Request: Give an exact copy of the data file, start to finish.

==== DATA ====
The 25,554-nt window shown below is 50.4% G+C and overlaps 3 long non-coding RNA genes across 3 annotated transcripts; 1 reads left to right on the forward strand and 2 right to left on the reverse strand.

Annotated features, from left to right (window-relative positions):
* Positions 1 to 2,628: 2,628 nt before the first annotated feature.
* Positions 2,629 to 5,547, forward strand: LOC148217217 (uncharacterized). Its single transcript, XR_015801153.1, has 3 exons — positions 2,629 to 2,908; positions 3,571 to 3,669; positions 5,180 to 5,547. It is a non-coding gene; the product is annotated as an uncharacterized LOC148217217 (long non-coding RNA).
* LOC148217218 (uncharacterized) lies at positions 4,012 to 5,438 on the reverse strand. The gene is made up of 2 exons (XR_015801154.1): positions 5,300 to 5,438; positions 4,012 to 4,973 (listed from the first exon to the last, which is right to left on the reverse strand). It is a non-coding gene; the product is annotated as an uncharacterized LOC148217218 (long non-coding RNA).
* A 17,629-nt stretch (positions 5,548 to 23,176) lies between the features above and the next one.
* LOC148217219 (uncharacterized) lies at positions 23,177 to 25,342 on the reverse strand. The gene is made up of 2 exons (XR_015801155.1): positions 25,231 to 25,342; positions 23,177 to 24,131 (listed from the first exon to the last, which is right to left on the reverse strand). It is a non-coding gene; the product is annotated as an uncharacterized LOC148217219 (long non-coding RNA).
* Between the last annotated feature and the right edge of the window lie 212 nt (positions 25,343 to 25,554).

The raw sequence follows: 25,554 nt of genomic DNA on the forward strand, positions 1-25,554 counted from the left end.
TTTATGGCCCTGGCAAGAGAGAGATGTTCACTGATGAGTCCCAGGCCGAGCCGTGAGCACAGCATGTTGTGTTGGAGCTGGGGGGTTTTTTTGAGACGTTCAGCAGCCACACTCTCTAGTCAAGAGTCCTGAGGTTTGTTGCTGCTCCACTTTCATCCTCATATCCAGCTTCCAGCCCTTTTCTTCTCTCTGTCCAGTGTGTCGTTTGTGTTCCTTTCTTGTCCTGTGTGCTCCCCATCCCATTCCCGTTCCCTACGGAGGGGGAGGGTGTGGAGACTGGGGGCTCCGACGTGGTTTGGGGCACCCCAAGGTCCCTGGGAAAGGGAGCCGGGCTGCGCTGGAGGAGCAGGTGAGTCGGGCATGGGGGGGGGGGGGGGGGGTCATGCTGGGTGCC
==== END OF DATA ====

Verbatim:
The 25,554-nt window shown below is 50.4% G+C and overlaps 3 long non-coding RNA genes across 3 annotated transcripts; 1 reads left to right on the forward strand and 2 right to left on the reverse strand.

Annotated features, from left to right (window-relative positions):
* Positions 1 to 2,628: 2,628 nt before the first annotated feature.
* Positions 2,629 to 5,547, forward strand: LOC148217217 (uncharacterized). Its single transcript, XR_015801153.1, has 3 exons — positions 2,629 to 2,908; positions 3,571 to 3,669; positions 5,180 to 5,547. It is a non-coding gene; the product is annotated as an uncharacterized LOC148217217 (long non-coding RNA).
* LOC148217218 (uncharacterized) lies at positions 4,012 to 5,438 on the reverse strand. The gene is made up of 2 exons (XR_015801154.1): positions 5,300 to 5,438; positions 4,012 to 4,973 (listed from the first exon to the last, which is right to left on the reverse strand). It is a non-coding gene; the product is annotated as an uncharacterized LOC148217218 (long non-coding RNA).
* A 17,629-nt stretch (positions 5,548 to 23,176) lies between the features above and the next one.
* LOC148217219 (uncharacterized) lies at positions 23,177 to 25,342 on the reverse strand. The gene is made up of 2 exons (XR_015801155.1): positions 25,231 to 25,342; positions 23,177 to 24,131 (listed from the first exon to the last, which is right to left on the reverse strand). It is a non-coding gene; the product is annotated as an uncharacterized LOC148217219 (long non-coding RNA).
* Between the last annotated feature and the right edge of the window lie 212 nt (positions 25,343 to 25,554).

The raw sequence follows: 25,554 nt of genomic DNA on the forward strand, positions 1-25,554 counted from the left end.
TTTATGGCCCTGGCAAGAGAGAGATGTTCACTGATGAGTCCCAGGCCGAGCCGTGAGCACAGCATGTTGTGTTGGAGCTGGGGGGTTTTTTTGAGACGTTCAGCAGCCACACTCTCTAGTCAAGAGTCCTGAGGTTTGTTGCTGCTCCACTTTCATCCTCATATCCAGCTTCCAGCCCTTTTCTTCTCTCTGTCCAGTGTGTCGTTTGTGTTCCTTTCTTGTCCTGTGTGCTCCCCATCCCATTCCCGTTCCCTACGGAGGGGGAGGGTGTGGAGACTGGGGGCTCCGACGTGGTTTGGGGCACCCCAAGGTCCCTGGGAAAGGGAGCCGGGCTGCGCTGGAGGAGCAGGTGAGTCGGGCATGGGGGGGGGGGGGGGGGGTCATGCTGGGTGCC